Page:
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Thread: HD Video Playback With A $20 CPU & $30 GPU On Linux

  1. #1
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    Default HD Video Playback With A $20 CPU & $30 GPU On Linux

    Phoronix: HD Video Playback With A $20 CPU & $30 GPU On Linux

    A month ago NVIDIA had introduced the Video Decode and Presentation API for Unix (VDPAU) that brought PureVideo-like features to Linux. Our initial benchmarks of this video decoding API within NVIDIA's binary driver were quite favorable as it was able to dramatically cut down on the CPU usage when playing H.264 video files. To see how well NVIDIA's VDPAU really is though, we have carried out some more thorough testing now and our hardware consists of a CPU we purchased for $20 USD and a NVIDIA GeForce graphics card that retails for just $30. Can this very low-end hardware manage to play high definition videos under Linux?

    http://www.phoronix.com/vr.php?view=13232

  2. #2
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    That's pretty sweet. Can pick up $5 mouse and keyboard. What would the motherboard be? Can you get $10 ones? Maybe $20? Then some RAM, it's cheap now, pick up 512MB?
    Now the only expensive thing left is the monitor.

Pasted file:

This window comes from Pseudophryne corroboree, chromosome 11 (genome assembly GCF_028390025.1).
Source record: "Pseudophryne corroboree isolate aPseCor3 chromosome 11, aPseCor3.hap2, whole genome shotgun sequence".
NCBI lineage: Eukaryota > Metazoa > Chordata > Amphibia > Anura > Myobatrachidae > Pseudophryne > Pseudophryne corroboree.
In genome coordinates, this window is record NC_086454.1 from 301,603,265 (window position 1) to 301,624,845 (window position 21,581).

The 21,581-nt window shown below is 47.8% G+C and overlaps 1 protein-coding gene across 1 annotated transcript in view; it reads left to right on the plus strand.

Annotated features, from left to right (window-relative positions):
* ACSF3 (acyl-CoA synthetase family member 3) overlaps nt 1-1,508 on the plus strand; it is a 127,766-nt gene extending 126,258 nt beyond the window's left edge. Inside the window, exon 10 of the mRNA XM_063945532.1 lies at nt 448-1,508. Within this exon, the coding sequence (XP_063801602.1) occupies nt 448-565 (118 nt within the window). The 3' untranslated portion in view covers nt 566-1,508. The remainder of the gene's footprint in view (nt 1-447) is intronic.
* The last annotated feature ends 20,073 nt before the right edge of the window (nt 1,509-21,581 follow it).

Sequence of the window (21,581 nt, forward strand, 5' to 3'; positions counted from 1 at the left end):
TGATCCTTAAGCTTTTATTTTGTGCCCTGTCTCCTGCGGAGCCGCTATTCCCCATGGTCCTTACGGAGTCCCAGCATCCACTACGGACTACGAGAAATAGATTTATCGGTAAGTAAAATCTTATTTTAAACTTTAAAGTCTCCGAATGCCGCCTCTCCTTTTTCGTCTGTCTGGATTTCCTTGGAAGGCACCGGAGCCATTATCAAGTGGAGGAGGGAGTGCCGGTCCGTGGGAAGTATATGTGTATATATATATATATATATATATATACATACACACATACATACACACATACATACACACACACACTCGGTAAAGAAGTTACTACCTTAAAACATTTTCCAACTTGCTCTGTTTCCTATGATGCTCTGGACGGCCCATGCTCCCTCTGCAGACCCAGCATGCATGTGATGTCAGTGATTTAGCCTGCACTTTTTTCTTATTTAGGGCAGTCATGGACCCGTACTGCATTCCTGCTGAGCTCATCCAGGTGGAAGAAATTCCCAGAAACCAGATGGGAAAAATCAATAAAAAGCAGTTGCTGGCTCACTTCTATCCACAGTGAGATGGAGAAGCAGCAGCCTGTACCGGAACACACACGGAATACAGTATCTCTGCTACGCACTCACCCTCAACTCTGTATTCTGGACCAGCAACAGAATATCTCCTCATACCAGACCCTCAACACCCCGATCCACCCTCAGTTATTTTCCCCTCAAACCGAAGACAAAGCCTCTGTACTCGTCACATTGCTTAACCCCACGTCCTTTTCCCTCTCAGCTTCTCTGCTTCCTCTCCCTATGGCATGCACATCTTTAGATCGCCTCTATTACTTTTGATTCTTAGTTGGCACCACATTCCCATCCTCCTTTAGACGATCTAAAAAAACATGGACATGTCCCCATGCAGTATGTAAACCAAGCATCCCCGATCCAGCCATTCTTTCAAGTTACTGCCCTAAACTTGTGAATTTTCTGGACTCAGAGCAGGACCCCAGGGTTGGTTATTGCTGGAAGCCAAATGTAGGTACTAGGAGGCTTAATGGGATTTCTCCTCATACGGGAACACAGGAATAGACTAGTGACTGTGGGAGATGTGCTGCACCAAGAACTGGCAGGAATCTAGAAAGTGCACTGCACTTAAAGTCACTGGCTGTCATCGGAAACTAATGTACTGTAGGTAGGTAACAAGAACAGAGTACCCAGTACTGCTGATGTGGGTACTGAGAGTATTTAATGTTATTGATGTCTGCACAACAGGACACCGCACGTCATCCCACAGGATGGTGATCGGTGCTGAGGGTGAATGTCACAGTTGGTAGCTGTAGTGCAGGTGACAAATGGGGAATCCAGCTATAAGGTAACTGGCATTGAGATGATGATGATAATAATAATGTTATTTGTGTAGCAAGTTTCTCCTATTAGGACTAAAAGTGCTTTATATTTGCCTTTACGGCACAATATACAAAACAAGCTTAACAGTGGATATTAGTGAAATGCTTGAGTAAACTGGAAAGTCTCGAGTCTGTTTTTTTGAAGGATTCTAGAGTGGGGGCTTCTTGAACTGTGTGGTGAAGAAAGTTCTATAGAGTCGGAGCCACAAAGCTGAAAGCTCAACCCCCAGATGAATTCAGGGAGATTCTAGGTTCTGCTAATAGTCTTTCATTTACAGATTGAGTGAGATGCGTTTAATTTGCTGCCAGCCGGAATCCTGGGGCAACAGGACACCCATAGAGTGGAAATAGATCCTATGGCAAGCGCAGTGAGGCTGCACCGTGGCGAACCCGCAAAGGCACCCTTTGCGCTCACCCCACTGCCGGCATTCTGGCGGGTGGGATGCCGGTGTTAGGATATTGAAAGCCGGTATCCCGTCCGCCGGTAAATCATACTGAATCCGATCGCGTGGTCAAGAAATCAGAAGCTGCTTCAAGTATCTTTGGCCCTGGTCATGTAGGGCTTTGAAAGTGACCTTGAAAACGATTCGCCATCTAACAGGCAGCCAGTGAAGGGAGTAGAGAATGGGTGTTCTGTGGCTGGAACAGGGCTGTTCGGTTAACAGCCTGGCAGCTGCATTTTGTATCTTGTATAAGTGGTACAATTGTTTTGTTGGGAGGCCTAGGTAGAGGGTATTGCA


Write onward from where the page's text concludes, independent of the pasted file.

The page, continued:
Head-less computer that plays HD movies while compiling linux kernels: under $100 now?

  3. #3
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    Cool

    FYI, GeForce 9-Series graphics controllers features third generation PureVideo hardware which should offer better offloading of VC-1 and MPEG-2 than the older GeForce 8-Series graphics controllers hardware which only features the second generation PureVideo hardware. Decoding of H.264 video should however offer similar performance with GeForce 8-Series and GeForce 9-Series hardware as long as the GPU and memory is clocked the same, but the GeForce 9-Series chips are usually clocked higher and they use a more modern manufacturer method thus will generate less heat at the same clock speed compared to the older GeForce 8-Series chips.
    http://en.wikipedia.org/wiki/PureVid...on_3_PureVideo

    PS! I think it cool that there are now both GeForce 8-Series and GeForce 9-Series cards available for PCI to buy, which mean that you can install them in a older motherboard that does not have an AGP or PCIe (PCI-Express) slot.

  4. #4
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    I think new OpnCL will solve all problems with HD decoding

  5. #5
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    Unhappy Silly way to test

    Why overloading the CPU while playing the Videos? This is a non-sense : any poweruser that does two things at the same time while quickly learn to renice a process to make it only use the idle CPU.

    What I would like to see is the test with a niced 20 kernel compilation, then let's see if the video playback is good without nvpau. If you want, you can then indicate time to compile the kernel with both solutions, to show how much faster it is with nvpau.